I had a piece on the 2014 University of Virginia Fall Experimental Dance Concert titled Integration of Limits that was made in collaboration with the Electronic Identity and Embodied Technology Atelier class, made possible by a grant from The Jefferson Trust.
The piece involved 7 dancers, 3 separate groups of choreographers (for each of the 3 sections of the piece), and video projection created using the Motive motion capture software. The piece explored the relationship between dancers and their embodiment in digital form, and featured video versions of a dancer accompanying the ensemble, manipulated motion-tracked movement, and duets with a video-projected dancer.
For the music I was asked to create something that alluded to the digital nature of the motion-tracked movement used, so I decided to use simple waves, repetitive “glitch” sounds (the same used in my video piece, Ring | Axle | Gear), and was heavily influenced by the work of Ryoji Ikeda. I triggered the cues for the piece using a MaxMSP program that I made that incorporates fading out/looping, etc., seen below.
The 3 sections of the piece each begin with a “calibration” sound, that I created using simple waves convoluted with short rain recordings, and then a canon consisting of each of the 7 dancers coming downstage and performing a combination, which I accompanied with 7 triggered sound files, each of which expands the range of the texture by +/-1.5 semitones. As each dancer comes downstage, their movement is jerkier, at a lower “bit depth” than the last dancer, and I represented this in the music through increasing tempi of clicking sounds and lower fidelity audio settings.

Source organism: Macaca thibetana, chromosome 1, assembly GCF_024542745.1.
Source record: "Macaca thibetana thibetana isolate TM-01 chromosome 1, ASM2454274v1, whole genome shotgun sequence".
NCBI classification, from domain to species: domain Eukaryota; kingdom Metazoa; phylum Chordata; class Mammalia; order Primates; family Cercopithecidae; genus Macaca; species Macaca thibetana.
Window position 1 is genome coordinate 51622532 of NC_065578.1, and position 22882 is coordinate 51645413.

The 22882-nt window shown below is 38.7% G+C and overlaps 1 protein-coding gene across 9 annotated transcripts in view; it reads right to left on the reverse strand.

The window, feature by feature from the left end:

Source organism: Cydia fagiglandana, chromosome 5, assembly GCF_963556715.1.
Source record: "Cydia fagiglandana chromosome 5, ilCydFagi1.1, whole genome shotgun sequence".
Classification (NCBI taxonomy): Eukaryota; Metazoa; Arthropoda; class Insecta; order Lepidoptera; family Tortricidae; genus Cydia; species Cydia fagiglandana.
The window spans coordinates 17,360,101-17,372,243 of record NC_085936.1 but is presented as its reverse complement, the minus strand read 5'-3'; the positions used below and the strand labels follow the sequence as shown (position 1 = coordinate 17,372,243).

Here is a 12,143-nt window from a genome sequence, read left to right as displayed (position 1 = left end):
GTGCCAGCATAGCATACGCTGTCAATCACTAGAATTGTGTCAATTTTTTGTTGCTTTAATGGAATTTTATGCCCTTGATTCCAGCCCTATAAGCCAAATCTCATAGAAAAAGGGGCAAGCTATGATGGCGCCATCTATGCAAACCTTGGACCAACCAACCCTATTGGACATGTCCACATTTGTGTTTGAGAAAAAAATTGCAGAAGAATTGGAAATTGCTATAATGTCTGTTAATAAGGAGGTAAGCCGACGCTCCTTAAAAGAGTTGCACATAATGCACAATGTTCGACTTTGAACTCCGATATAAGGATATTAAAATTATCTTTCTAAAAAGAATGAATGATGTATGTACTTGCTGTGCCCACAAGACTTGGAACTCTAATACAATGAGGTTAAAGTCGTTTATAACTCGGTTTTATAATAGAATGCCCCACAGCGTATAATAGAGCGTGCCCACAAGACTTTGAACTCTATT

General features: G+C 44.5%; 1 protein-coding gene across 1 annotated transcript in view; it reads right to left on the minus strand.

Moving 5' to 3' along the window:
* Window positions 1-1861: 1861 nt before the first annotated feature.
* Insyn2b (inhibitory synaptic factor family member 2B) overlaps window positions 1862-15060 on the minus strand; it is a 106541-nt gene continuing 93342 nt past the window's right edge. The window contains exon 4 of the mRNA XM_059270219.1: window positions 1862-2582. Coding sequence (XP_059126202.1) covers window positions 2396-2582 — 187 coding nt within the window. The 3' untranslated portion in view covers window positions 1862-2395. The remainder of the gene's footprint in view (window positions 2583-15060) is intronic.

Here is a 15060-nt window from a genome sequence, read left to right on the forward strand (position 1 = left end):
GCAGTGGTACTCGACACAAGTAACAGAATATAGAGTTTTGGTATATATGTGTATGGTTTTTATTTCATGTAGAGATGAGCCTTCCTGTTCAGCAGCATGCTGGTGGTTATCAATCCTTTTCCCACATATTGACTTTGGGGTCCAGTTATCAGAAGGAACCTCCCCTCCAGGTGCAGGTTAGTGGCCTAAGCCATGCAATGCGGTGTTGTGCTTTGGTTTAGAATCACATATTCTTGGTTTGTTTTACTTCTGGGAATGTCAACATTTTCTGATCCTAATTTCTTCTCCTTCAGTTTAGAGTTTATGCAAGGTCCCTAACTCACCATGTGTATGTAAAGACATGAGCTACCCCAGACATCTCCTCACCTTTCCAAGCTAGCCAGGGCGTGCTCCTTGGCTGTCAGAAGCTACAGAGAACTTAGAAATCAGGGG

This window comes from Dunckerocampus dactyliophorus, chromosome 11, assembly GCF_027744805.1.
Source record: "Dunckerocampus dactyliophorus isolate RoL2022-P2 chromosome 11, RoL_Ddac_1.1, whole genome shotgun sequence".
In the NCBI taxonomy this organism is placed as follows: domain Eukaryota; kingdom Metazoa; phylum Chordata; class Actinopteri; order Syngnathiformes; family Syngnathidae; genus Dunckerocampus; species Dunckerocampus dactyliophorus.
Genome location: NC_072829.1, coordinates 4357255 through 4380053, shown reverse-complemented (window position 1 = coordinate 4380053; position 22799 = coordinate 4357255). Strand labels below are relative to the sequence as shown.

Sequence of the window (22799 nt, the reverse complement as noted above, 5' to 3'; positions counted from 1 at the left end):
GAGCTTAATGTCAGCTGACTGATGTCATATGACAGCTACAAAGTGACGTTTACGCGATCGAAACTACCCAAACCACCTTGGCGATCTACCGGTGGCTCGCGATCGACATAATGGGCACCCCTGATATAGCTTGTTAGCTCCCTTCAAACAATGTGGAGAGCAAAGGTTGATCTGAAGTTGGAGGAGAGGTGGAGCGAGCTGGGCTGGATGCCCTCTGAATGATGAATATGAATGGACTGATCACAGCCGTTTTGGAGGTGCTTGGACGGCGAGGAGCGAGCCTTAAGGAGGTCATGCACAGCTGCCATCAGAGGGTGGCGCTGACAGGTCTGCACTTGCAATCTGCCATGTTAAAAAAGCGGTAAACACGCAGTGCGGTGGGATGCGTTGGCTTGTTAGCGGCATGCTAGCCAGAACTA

After this introduction, each section diverges to a new texture. The first section consists of a musical phrase created using gated triangle waves that is repeated over and over, speeding up (varispeed at +2 semitones) and distorting until it reaches a frenzy, accompanying the speeding of the dancers and the speeding of the onscreen digital representation of the dancers. The second section introduces short, abstracted snippets of a Strauss waltz recording, along with a short beeping sound and sidechain-compressed clicking sounds. The third section reveals the Strauss waltz, slowed 8x and recreated using a bank of sine waves, to remove it from its acoustic, orchestral context and into the simple wave context of the previous 2 sections. The gated triangle waves, slowed, end the piece, slowly pulsing and losing steam until nothingness. Video of the performance below: